The hype around
Deep learning is all the rage today, as companies across industries seek to use advanced computational techniques to find useful information hidden across huge swaths of data. While the field of is decades old, breakthroughs in the field of artificial neural networks are driving the explosion of .
Decade old ideas now work
Attempts at creating go back decades. In the wake of World War II, the English mathematician and codebreaker Alan Turning penned his definition for true . Dubbed the Turing Test, a conversational machine would have to convince a human that he was talking to another human. It took 60 years, but a computer finally passed the Turing Test back in 2014, when a chat bot developed by the University of Reading dubbed “Eugene” convinced 33% of the judges convened by the Royal Society in London that he was real. It was the first time that the 30% threshold had been exceeded. Since then, the field of and has exploded as computers get closer to delivering human-level capabilities. Consumers have been inundated with an array of chat bots like Apple‘s Siri, Amazon‘s , and Microsoft‘s Cortana that use and to answer questions.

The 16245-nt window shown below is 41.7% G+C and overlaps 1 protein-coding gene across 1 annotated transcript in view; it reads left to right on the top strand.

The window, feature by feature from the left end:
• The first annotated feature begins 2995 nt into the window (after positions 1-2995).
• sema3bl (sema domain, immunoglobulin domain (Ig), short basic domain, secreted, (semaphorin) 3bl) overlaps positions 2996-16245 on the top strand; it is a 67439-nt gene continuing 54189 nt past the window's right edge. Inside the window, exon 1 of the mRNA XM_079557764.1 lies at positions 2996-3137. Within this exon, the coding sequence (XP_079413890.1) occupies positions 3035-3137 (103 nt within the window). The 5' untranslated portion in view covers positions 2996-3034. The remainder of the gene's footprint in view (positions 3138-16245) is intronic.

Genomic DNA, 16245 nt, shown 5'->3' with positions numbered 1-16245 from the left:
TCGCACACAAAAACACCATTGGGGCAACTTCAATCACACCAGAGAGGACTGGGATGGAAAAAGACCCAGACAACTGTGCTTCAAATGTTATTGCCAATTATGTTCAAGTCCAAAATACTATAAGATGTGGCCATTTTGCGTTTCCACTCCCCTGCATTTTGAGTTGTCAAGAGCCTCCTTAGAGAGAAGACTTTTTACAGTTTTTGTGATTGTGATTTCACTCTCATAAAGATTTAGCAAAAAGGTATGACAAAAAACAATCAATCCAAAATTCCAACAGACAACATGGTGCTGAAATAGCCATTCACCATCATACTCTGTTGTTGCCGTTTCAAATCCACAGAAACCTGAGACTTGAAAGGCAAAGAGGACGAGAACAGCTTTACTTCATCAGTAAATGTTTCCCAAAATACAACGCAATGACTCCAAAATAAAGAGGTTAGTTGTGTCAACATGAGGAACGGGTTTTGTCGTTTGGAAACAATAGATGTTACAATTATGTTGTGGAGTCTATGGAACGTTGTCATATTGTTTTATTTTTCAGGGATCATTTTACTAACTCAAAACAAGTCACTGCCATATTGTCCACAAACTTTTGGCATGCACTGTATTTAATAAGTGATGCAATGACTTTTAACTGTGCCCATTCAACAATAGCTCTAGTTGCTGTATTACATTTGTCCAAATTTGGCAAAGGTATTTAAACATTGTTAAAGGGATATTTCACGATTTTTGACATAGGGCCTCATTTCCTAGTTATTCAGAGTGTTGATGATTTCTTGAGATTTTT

Understanding and Neural Networks
Researchers have found that the combination of advanced neural networks, ready availability of huge masses of training data, and extremely powerful distributed GPU-based systems have given us the building blocks for creating intelligent, self-learning machines that can rival humans in understanding. As Google Fellow Jeff Dean explains, the rapid evolution in big data technologies over the past decade has positioned us well to now imbue machines with near human-level understanding. “We now have a pretty good handle on how to store and then perform computation on large data sets, so things like MapReduce and BigTable that we built at Google, and things like Spark and Hadoop really give you the tools that you need to manipulate and store data,” the legendary technologist said during last June’s Spark Summit in San Francisco. “But honestly, what we really want is not just a bunch of bits on disk that we can process,” Dean continues. “What we want [is] to be able to understand the data. We want to be able to take the data that our products or our systems can generate, and then built interesting levels of understanding.” […]